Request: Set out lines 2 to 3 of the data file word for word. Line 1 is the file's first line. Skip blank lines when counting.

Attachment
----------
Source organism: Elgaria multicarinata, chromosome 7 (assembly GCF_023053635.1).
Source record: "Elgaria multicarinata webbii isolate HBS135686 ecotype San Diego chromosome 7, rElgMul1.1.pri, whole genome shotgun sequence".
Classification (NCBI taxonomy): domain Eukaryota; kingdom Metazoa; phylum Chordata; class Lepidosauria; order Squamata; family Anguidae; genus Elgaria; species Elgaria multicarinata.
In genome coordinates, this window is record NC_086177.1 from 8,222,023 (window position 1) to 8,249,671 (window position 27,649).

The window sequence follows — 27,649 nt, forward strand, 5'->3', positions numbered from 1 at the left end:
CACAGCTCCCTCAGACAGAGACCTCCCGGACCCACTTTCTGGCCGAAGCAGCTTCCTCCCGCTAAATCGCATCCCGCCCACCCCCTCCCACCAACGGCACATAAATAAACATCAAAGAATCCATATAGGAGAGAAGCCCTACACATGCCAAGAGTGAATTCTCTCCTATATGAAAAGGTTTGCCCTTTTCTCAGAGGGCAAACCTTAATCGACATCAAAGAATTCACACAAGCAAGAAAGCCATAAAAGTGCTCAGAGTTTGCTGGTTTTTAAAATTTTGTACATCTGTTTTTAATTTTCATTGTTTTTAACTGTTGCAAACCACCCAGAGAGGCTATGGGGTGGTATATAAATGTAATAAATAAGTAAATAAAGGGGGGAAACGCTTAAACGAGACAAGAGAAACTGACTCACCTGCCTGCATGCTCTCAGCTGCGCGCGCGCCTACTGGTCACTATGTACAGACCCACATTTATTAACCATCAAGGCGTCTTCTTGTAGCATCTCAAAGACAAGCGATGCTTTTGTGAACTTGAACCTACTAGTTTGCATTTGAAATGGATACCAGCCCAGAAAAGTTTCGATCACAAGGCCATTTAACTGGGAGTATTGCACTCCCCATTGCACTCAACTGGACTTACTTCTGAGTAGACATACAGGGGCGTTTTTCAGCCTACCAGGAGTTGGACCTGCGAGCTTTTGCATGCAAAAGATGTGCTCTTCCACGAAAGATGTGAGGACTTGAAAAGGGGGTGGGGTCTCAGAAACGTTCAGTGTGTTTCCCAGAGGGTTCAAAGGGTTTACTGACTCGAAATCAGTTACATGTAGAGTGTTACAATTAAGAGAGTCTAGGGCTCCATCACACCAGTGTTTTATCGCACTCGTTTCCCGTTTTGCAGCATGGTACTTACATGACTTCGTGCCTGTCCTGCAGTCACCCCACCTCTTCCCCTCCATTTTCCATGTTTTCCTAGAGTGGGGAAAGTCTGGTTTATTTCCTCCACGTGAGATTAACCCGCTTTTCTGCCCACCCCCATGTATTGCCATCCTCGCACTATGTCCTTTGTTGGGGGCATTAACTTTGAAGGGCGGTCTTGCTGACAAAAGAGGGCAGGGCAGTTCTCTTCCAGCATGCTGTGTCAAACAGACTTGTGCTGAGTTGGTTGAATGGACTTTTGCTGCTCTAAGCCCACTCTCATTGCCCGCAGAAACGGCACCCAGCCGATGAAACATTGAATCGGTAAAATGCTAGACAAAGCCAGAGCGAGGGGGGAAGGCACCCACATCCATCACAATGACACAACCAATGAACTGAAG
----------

Source record: "Elgaria multicarinata webbii isolate HBS135686 ecotype San Diego chromosome 7, rElgMul1.1.pri, whole genome shotgun sequence".
Classification (NCBI taxonomy): domain Eukaryota; kingdom Metazoa; phylum Chordata; class Lepidosauria; order Squamata; family Anguidae; genus Elgaria; species Elgaria multicarinata.